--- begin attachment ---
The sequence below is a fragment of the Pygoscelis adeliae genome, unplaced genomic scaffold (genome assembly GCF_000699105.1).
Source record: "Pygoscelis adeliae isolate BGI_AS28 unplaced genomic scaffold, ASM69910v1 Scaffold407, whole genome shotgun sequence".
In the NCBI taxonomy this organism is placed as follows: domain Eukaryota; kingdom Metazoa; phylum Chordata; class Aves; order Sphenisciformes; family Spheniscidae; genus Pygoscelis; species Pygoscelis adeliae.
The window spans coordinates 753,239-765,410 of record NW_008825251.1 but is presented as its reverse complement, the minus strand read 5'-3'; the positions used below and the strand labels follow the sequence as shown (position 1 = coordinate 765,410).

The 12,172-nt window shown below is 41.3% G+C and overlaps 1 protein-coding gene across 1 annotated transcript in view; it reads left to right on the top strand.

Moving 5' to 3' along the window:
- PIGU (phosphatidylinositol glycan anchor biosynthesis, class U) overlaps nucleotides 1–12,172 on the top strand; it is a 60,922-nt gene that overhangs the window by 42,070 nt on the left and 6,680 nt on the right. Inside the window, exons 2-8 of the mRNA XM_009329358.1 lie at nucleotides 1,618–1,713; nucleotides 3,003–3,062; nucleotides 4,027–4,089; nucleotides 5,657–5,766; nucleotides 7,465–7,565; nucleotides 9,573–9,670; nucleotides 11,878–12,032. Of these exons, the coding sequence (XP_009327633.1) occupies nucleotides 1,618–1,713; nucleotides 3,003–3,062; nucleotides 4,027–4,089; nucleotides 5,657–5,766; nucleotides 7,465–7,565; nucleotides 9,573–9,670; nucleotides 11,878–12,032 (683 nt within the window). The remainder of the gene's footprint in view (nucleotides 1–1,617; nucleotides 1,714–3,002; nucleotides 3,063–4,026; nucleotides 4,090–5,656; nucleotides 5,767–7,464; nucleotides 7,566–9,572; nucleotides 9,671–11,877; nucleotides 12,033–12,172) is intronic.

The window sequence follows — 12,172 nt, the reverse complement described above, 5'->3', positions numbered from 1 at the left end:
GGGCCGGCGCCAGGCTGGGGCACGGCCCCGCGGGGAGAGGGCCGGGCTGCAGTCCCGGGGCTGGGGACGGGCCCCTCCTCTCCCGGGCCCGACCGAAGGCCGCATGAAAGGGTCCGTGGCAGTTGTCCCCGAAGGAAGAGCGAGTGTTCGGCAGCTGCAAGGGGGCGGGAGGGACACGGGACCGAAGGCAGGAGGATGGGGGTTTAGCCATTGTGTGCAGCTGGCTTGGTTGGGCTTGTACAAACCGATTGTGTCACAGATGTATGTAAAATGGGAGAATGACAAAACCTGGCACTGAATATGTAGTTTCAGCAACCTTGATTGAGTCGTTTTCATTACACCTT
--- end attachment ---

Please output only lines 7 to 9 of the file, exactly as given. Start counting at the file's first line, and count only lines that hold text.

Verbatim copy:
- PIGU (phosphatidylinositol glycan anchor biosynthesis, class U) overlaps nucleotides 1–12,172 on the top strand; it is a 60,922-nt gene that overhangs the window by 42,070 nt on the left and 6,680 nt on the right. Inside the window, exons 2-8 of the mRNA XM_009329358.1 lie at nucleotides 1,618–1,713; nucleotides 3,003–3,062; nucleotides 4,027–4,089; nucleotides 5,657–5,766; nucleotides 7,465–7,565; nucleotides 9,573–9,670; nucleotides 11,878–12,032. Of these exons, the coding sequence (XP_009327633.1) occupies nucleotides 1,618–1,713; nucleotides 3,003–3,062; nucleotides 4,027–4,089; nucleotides 5,657–5,766; nucleotides 7,465–7,565; nucleotides 9,573–9,670; nucleotides 11,878–12,032 (683 nt within the window). The remainder of the gene's footprint in view (nucleotides 1–1,617; nucleotides 1,714–3,002; nucleotides 3,063–4,026; nucleotides 4,090–5,656; nucleotides 5,767–7,464; nucleotides 7,566–9,572; nucleotides 9,671–11,877; nucleotides 12,033–12,172) is intronic.

The window sequence follows — 12,172 nt, the reverse complement described above, 5'->3', positions numbered from 1 at the left end:
GGGCCGGCGCCAGGCTGGGGCACGGCCCCGCGGGGAGAGGGCCGGGCTGCAGTCCCGGGGCTGGGGACGGGCCCCTCCTCTCCCGGGCCCGACCGAAGGCCGCATGAAAGGGTCCGTGGCAGTTGTCCCCGAAGGAAGAGCGAGTGTTCGGCAGCTGCAAGGGGGCGGGAGGGACACGGGACCGAAGGCAGGAGGATGGGGGTTTAGCCATTGTGTGCAGCTGGCTTGGTTGGGCTTGTACAAACCGATTGTGTCACAGATGTATGTAAAATGGGAGAATGACAAAACCTGGCACTGAATATGTAGTTTCAGCAACCTTGATTGAGTCGTTTTCATTACACCTT